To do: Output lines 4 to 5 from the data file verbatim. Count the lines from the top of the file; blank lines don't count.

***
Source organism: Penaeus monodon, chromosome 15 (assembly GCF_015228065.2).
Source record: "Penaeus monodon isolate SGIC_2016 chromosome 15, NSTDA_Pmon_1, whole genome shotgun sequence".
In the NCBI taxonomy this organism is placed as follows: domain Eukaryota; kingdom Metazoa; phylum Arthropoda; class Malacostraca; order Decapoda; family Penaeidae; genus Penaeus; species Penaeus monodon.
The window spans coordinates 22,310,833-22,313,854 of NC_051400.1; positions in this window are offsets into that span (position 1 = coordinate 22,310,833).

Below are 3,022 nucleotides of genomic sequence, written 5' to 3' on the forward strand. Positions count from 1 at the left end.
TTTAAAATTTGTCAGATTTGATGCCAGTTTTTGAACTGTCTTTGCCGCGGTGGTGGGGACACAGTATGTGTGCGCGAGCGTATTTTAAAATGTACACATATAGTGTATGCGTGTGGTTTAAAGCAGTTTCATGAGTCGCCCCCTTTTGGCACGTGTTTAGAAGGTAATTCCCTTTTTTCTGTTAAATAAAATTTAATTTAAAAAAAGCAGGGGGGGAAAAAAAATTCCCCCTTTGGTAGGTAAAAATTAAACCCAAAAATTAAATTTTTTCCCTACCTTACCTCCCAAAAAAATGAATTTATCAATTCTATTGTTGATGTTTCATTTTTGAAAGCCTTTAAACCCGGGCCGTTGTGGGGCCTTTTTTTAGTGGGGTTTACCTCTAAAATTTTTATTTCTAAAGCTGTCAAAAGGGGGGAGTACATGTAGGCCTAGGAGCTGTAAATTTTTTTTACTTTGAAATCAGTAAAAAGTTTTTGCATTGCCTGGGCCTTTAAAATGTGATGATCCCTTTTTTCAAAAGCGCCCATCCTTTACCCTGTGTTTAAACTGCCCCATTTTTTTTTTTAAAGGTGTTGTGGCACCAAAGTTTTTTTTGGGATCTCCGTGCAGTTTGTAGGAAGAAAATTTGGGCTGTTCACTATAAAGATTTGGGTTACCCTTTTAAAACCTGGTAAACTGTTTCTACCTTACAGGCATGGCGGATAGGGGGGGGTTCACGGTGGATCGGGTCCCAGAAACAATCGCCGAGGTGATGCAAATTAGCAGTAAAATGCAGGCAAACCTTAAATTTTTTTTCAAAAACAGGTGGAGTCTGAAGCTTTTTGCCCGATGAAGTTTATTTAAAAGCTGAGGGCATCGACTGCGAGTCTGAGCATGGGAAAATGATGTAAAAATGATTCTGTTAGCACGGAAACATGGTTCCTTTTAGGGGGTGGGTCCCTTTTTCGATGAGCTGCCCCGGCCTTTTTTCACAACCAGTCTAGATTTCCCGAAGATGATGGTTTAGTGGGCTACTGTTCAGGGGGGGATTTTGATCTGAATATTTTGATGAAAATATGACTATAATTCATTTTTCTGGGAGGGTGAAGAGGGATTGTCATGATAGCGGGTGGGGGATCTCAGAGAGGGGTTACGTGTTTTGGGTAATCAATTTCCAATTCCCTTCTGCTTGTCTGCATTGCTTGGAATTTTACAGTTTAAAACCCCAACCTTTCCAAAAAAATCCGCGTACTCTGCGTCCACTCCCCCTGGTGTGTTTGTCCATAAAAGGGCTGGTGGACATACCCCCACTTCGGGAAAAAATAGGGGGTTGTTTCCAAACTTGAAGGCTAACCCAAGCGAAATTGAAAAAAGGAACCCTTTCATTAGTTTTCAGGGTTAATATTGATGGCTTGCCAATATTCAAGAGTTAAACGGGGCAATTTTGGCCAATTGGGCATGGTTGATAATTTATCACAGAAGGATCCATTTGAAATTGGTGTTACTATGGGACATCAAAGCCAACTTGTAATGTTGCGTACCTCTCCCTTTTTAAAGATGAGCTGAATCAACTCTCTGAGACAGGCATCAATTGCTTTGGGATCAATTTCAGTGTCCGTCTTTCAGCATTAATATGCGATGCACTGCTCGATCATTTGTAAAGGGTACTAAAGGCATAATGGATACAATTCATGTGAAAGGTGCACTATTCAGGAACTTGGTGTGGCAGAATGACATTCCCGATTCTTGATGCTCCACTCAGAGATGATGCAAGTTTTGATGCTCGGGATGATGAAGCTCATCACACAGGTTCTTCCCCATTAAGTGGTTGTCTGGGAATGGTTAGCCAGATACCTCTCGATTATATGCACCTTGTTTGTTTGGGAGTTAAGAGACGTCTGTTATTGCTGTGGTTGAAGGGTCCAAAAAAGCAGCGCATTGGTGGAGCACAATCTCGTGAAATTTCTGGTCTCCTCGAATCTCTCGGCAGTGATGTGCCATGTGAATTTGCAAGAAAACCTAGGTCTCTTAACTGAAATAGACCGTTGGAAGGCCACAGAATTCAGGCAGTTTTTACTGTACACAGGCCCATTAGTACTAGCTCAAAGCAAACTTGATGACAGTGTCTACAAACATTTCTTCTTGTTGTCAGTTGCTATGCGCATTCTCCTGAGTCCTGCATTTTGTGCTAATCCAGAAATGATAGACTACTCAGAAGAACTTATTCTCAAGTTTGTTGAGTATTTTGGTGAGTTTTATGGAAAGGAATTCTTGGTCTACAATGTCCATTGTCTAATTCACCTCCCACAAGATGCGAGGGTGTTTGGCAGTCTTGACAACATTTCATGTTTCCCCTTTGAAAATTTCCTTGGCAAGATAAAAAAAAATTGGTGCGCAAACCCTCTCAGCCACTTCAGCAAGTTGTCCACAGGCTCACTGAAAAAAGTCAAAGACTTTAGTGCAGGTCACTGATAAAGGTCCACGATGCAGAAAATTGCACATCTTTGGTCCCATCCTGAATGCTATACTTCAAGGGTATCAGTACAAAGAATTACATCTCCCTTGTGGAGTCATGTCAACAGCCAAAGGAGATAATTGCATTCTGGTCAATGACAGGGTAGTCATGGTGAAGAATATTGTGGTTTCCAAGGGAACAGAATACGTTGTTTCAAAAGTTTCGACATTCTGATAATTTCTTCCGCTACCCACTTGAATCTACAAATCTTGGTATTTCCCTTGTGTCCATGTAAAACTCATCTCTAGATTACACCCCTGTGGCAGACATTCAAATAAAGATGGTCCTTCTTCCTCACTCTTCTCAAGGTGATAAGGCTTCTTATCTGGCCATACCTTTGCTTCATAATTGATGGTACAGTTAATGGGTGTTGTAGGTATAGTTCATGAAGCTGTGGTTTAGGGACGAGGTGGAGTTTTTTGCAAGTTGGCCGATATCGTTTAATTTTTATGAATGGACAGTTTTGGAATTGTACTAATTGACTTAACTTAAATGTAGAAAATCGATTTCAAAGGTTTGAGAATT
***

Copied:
The window spans coordinates 22,310,833-22,313,854 of NC_051400.1; positions in this window are offsets into that span (position 1 = coordinate 22,310,833).

Below are 3,022 nucleotides of genomic sequence, written 5' to 3' on the forward strand. Positions count from 1 at the left end.